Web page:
My husband Brad and I were sitting in one of our favorite pizza places one mid-October evening when I wasn’t in North Carolina, Norfolk, or holed away with a giant mug of coffee and a bowl of popcorn tapping out a school term paper.
I’d just started my second year in an MFA program, and I couldn’t really say things were going all that well. I’d entered the program on a portfolio of journalistic human-interest stories and a few essays I saw as witty. I wanted to do my thesis as a collection of humorous essays, with an eye toward becoming a Nora Ephron or a Sloane Crosley—funny women who lived their adventures and took readers along for the ride. But those intentions had been squashed the prior semester when a visiting professor of some renown steamrolled over my workshop submissions in a cloud of scorn and derision. I elicited some laughter from him, but it wasn’t the mirth I was going for.
“I wish you’d turn your lens on some of the darker elements of your life,” he said, snorting in disgust over an essay I’d written involving a yard sale, a bike named Biff, and some elementary school kids in the market for overpriced cotton candy and B-roll rides at a traveling carnival. He called me into his office for a secondary thrashing where he treated me to a personal reading from his recently released memoir, selecting a passage detailing a family member’s suicide and the subsequent tumble his mom took from the toilet upon hearing the news. When finished, he slammed the book shut as an indictment. There. That’s how it’s done.
Things were so bad I was considering singlehandedly erecting a structure on some abandoned wooded property we owned and attempting to live off the land until I either had a story or succumbed to the elements. I wish I were kidding.
Brad and I were in some sort of discussion about the general state of my academic woes when my phone buzzed. It was my friend Elaine.
“Can you swing by Panera real quick? Please?”
I thought about ignoring the text but decided to just shut it down instead. It was date night. I couldn’t bring myself to deal with her. Although I always knew Elaine’s personality toggled between bossy and fun, I’d spent two years embracing the fun and ignoring her more domineering behaviors. But the life-coaching program she’d completed late that summer shifted the balance toward the domineering, ultimately changing her relationship with me. By fall, she had all but coached herself right out of our lives.
“I’m actually nowhere near Panera—already ordered Italian.”
“Okay. Well, Dani is here with me and wants to share something,” she said.
“Is she okay?”
“Actually, that’s what he wanted to talk to you about. He’s great.” He? Elaine had my full attention now.
Dani was now Danny. This was important—for Brad and me, a drop- everything-and-run sort of affair, not unlike the obstetrician’s midnight call to the delivery room or a first responder summoned to the epicenter of catastrophe. Someone at that moment needed exactly what we had to offer. We boxed up our pizza and headed to Panera.
Learning to Be a Queer Ally
Not long before, Brad and I began to quietly fall into a role of support for queer people. It was more like an underground railroad situation than in any official capacity. We liked to send word out through our networks that we had a place at our table and a bed in our home for anyone in need of a safe space. And now that someone needed us, we were on it.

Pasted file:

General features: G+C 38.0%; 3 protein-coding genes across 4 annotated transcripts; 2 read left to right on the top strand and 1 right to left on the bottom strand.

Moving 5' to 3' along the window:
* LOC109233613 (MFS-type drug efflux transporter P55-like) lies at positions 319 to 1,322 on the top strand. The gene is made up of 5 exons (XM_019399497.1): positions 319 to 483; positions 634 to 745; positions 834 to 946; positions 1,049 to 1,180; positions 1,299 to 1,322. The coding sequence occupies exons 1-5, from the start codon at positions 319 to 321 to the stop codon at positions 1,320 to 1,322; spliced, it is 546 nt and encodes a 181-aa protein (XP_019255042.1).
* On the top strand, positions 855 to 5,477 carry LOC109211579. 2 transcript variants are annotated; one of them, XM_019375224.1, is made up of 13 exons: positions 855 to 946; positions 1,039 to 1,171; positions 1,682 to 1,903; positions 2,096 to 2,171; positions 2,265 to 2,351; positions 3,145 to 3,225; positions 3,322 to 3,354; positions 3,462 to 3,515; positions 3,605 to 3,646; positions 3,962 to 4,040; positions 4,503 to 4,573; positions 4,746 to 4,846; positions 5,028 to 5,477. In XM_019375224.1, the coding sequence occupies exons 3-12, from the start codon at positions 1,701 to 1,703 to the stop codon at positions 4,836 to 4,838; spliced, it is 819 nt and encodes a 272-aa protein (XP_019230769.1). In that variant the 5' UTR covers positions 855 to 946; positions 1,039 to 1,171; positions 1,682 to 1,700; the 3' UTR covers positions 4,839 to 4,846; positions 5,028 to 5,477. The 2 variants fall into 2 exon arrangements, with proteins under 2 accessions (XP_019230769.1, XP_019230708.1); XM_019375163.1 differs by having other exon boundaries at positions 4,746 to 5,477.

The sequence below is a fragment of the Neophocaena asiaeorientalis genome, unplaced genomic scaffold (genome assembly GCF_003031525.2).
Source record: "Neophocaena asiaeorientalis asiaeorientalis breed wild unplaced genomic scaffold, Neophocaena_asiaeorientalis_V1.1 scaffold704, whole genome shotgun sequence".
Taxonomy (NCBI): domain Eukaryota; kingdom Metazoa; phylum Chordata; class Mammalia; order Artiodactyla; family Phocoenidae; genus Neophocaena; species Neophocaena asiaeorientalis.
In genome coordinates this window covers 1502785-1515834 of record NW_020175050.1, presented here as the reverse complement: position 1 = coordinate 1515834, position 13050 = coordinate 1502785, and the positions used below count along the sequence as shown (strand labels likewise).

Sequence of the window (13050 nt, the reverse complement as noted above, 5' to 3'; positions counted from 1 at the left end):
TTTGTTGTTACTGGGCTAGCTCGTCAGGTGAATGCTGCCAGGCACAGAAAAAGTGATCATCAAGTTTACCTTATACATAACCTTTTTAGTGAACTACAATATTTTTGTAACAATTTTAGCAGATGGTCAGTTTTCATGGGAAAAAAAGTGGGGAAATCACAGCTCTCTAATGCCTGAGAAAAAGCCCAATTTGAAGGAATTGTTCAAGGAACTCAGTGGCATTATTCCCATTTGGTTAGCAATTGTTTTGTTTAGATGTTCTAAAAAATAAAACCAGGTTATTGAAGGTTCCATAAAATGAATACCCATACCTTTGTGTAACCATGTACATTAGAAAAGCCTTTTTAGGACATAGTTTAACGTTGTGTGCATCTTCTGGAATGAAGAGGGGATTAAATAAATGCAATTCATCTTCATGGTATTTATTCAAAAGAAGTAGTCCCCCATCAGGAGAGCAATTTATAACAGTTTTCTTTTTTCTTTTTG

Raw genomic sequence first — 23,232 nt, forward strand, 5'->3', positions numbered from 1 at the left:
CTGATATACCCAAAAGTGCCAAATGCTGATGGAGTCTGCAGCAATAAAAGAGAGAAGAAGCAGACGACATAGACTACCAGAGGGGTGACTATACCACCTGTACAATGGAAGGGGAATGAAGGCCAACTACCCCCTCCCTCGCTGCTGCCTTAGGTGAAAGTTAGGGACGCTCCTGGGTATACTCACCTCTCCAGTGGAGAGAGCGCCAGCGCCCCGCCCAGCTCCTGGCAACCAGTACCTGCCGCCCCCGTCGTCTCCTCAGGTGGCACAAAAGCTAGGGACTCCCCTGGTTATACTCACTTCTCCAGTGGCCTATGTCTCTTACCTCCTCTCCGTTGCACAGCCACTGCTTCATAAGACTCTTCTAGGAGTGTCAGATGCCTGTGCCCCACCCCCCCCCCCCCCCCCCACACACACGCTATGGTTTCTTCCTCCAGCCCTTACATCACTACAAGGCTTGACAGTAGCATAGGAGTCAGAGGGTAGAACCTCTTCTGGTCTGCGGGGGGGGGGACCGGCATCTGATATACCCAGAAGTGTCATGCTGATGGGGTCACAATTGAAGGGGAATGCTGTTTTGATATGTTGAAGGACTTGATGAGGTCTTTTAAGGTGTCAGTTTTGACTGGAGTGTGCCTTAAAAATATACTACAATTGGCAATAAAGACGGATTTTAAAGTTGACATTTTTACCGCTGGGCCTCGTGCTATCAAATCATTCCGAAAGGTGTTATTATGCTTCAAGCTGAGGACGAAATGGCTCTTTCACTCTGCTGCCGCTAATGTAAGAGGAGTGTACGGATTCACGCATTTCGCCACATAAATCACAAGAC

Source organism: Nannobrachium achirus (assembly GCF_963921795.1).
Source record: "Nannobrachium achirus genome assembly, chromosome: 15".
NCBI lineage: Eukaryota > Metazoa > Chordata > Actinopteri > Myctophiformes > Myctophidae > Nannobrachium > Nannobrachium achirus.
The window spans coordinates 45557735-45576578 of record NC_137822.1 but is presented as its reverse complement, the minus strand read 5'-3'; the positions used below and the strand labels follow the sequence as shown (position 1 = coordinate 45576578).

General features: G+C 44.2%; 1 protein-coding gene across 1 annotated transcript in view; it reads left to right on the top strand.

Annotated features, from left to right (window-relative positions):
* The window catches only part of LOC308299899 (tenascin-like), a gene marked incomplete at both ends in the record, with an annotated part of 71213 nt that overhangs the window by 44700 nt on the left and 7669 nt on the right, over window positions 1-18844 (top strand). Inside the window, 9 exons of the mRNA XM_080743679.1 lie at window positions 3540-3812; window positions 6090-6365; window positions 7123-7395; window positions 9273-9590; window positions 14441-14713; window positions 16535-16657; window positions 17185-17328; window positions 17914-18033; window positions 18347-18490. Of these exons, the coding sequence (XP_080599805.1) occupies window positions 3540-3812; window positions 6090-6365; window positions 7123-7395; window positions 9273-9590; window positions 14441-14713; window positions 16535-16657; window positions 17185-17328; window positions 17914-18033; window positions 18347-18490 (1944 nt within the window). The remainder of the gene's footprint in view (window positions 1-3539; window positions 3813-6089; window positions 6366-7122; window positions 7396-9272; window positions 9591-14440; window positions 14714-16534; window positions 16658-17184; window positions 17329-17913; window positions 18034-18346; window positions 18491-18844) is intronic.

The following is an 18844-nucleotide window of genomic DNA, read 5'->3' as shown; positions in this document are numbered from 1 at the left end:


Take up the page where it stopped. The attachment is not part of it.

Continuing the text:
Danny offered a nervous smile as Brad and I slid into the booth across from him and Elaine, but he quickly turned his attention to a napkin he was twisting between his fingers.
“So, Danny’s ready to start sharing some news with people. I told him that before we started this,” Elaine waved a hand vaguely between her and Danny, indicating their private sessions, “that you and I had a strong hunch about what was going on. Danny’s really nervous about how to explain things to people, so we’ve been working on a script, and I promised him you guys were safe people to practice on.”
Brad and I both smiled at Danny, encouraging him to go on.
Danny smiled nervously and cleared his throat. “Elaine said I should start sharing this gradually in small groups, with the safest people first so I can build some confidence.” His voice quivered, and he paused and stared into the twisted napkin as though he’d find the script printed somewhere in the folds.
“So, you’ve probably heard the term hermaphrodite before. It’s actually called intersex, and it refers to people who have both male and female sex organs. That would describe me.” Danny pressed his lips together in a tight smile and nodded, looking me straight in the eyes. He took another deep breath. “All my life I’ve identified with my male side, but I’ve had to present myself in the way that people wanted to see: as female. But I’ve recently decided that I can’t do that anymore, and I’m going to live the rest of my life as me, as a man.” Danny’s voice became more confident as he spoke.
I don’t remember what Brad and I said, but I know we affirmed Danny in a way I wish I had been equipped to affirm others who I had failed before. I recall Danny relaxing and smiling. I remember Elaine slipping out.
“Goodbye!” she waved. “Have fun!”
It was like she had just brokered a real estate deal. Seeing her for the first time in months, I had briefly lamented the gulf that had grown between us. As she toodle-ooed out the door, I remembered why it happened. I turned to face Danny—who clearly represented the future of friendship for me.
When we finally stood to leave, I knew two things: Brad and I had a new friend, and we were going with him on a journey into spaces the church never equipped us to navigate.
Adapted from Intersexion: A Story of Faith, Identity, and Authenticity by Cynthia Vacca Davis
Photo by Rachel Claire: https://www.pexels.com/photo/interior-of-modern-restaurant-with-leather-seats-and-wooden-tables-5490908/